Student suing state Lands Commissioner:
Last-minute Belcher 'legacy' could cost state millions

FORKS ,WA- Lame duck Lands Commissioner Jennifer Belcher isn't following accepted policies when it comes to calculating how much timber can be harvested on state trust lands - and her actions could cost literally hundreds of millions of dollars over the next 10 years. A lawsuit filed today in the name of a young student, her parents and a small Olympic Peninsula school district levels those charges against outgoing commissioner Belcher and the state Department of Natural Resources.

The student, Anastasia Elizabeth Fleck, is a kindergartner in Forks. Joining the youngster in the lawsuit is the Mary M. Knight School District, which serves the community of Matlock and surrounding areas in rural Mason and Grays Harbor counties.

"What Jennifer Belcher is doing could cost this state's schools and taxpayers tens of millions of dollars," said Rod Fleck, father of Anastasia and a Forks attorney. "It could also mean thousands of jobs lost each year in rural Washington."

"In Belcher's last few weeks in office, she wants to reduce how much timber can be harvested on state trust lands over the next 10 years.  This is a huge public policy decision that is being done as she leaves office.  She hasn't followed procedures adopted by the Board of Natural Resources.  She has not done this in a scientifically reasonable manner; and she certainly isn't seeking the public's input in this process."

"In other words, Jennifer Belcher is breaching her responsibility to support our schools through her mismanagement of state trust lands."

Fleck continued, "That isn't right.  Our family agreed to be part of this lawsuit because we live in a small community whose schools have benefited greatly from money generated by state trust lands.  We're very concerned that Belcher's actions will significantly reduce an important source of funding used to build schools in this state."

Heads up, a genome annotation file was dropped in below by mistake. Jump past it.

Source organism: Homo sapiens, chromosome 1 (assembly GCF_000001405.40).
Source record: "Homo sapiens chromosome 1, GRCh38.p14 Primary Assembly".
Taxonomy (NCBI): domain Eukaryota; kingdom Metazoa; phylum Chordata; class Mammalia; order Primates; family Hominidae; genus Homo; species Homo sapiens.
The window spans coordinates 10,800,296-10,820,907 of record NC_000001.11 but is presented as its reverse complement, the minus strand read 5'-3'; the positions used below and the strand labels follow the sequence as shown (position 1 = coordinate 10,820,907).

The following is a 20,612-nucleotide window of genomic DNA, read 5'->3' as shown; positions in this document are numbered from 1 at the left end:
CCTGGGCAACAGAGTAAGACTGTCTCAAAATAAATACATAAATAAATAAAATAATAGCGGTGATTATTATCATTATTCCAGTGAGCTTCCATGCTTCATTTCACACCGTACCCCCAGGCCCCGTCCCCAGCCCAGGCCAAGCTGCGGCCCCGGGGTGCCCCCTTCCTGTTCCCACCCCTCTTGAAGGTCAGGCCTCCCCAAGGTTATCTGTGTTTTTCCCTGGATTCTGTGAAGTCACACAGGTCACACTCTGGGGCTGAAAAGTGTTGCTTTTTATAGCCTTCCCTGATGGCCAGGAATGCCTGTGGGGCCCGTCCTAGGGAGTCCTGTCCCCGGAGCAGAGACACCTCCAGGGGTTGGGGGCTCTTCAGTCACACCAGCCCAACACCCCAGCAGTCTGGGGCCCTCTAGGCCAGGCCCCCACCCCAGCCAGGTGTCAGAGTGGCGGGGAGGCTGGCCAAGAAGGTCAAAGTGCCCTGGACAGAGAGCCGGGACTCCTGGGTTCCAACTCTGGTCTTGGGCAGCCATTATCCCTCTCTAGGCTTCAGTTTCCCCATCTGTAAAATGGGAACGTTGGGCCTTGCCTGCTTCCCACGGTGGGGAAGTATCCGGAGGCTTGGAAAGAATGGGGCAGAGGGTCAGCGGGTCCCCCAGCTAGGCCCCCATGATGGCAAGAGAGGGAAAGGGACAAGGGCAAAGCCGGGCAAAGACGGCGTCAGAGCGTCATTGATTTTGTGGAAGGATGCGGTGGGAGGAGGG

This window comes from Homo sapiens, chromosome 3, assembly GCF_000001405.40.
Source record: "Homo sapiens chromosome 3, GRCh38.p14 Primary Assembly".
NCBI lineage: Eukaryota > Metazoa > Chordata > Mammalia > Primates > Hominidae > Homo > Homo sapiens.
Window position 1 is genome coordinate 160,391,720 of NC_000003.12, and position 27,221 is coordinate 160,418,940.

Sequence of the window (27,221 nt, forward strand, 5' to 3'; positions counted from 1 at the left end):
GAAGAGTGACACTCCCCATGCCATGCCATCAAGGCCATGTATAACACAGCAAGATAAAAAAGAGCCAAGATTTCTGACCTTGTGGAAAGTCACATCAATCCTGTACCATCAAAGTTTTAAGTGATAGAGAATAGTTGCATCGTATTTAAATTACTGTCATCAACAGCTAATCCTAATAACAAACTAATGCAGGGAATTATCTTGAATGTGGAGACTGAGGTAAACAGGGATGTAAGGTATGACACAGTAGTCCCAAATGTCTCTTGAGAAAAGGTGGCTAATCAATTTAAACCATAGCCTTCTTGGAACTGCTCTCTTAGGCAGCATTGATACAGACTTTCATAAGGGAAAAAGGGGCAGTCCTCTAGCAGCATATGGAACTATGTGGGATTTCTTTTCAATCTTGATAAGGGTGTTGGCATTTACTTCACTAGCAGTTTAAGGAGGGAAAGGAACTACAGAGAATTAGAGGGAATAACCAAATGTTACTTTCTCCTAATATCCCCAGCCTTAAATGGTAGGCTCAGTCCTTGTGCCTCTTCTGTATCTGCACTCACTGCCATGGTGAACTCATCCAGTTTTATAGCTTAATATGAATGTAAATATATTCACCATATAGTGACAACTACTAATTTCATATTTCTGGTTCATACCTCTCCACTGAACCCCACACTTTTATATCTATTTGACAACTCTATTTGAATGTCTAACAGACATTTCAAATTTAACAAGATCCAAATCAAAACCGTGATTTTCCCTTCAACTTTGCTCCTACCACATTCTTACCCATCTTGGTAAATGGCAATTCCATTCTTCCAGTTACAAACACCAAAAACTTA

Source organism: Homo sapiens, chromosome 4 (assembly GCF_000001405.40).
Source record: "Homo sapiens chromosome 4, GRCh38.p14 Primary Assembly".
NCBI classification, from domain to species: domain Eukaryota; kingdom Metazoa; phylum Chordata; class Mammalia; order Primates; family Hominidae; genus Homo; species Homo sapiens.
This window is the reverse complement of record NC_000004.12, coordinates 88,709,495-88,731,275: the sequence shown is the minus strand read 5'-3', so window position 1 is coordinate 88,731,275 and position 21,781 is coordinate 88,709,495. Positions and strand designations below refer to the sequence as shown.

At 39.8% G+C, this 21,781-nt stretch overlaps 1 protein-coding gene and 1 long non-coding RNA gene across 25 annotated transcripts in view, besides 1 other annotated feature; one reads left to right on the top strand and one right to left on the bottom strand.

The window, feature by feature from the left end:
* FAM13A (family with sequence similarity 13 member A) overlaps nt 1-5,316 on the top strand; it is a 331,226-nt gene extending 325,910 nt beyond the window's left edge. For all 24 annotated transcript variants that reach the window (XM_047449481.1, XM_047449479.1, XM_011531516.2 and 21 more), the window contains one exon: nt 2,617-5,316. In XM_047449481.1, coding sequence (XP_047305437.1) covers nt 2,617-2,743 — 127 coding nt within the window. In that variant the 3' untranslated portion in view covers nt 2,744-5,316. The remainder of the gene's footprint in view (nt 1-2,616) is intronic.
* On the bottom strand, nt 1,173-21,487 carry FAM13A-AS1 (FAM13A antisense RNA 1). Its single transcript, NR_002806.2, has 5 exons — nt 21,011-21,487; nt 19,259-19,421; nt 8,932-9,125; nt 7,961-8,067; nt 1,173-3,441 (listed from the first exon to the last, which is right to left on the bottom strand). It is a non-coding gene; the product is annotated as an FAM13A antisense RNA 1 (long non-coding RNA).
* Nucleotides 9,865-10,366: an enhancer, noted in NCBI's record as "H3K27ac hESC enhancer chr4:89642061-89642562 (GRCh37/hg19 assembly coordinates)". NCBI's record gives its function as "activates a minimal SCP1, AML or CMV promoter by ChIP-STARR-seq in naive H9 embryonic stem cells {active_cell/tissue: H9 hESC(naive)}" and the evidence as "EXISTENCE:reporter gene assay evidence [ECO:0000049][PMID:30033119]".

The lawsuit, filed in Thurston County Superior Court, contends that in Belcher's final days she is seeking to reduce the timber harvest level on state trust lands.  The harvest level is set by a sustained yield calculation.  The calculation is based on a variety of factors, including forest practice regulations, Habitat Conservation Plans and environmental protection standards.

The lawsuit asks that:

Belcher and the Department of Natural Resources perform a sustainable yield calculation in full accord with adopted Board of Natural Resources policies and not based on interpretations of those policies by the lands commissioner;

The court declare that Belcher's current calculations of the sustained harvest level are not reasonable and breach DNR's trust responsibilities;

The court rule that failure to harvest state trust lands at or near the sustainable harvest level is a breach of trust duties; and,

Belcher correct a shortfall in timber sales from state trust lands during the past three years.

The last time the sustained yield was recalculated was 1996, when DNR entered into a statewide Habit Conservation Plan.  Generally, DNR recalculates the sustained yield every decade following revisions to policies and plans approved by the Board of Natural Resources.  Belcher, who leaves office on January 15, is seeking a last-minute, mid-course revision that does not include a proper baseline analysis of timber on state trust lands or key practices that might constrain harvesting, according to the lawsuit.

"The sustained yield calculation is conceptually simple, but technically rigorous and complex," said Jim Johnston, the attorney who filed the action. "Diverging from the proper process creates a calculation with very little scientific credibility or usefulness.  That's what we have going on in the lands commissioner's final days."

And the cost to the state could be staggering.

State trust lands produce $200 million to $400 million per year, some of which is used to fund the DNR's management of those same trust lands.  Based on preliminary reviews of Belcher's sustained yield calculation, that figure could drop to as low as $70 million.   At a time when the state's next budget could be as much as $1.2 billion over voter-mandated spending caps, there is likely to be no surplus to replace revenue lost by reduced trust lands sales.

"My daughter's schools were built with timber money from state trust lands," Fleck said.  "If Belcher isn't challenged, we could end up with results that harm our public schools, our colleges and universities, taxpayers, people who buy and manufacture the timber sold from state lands and even DNR itself.

"Wouldn't it be simpler if she simply left the recalculation of the sustained yield figure to the next lands commissioner, working with the Board of Natural Resources, who ought to have the time to run an open, public process that is truly based on science?"

For additional information, please contact: Rod Fleck 360/374-9234  (h) 360/640-0524  (cell)
or Jim Johnston 1 (206) 583-8626

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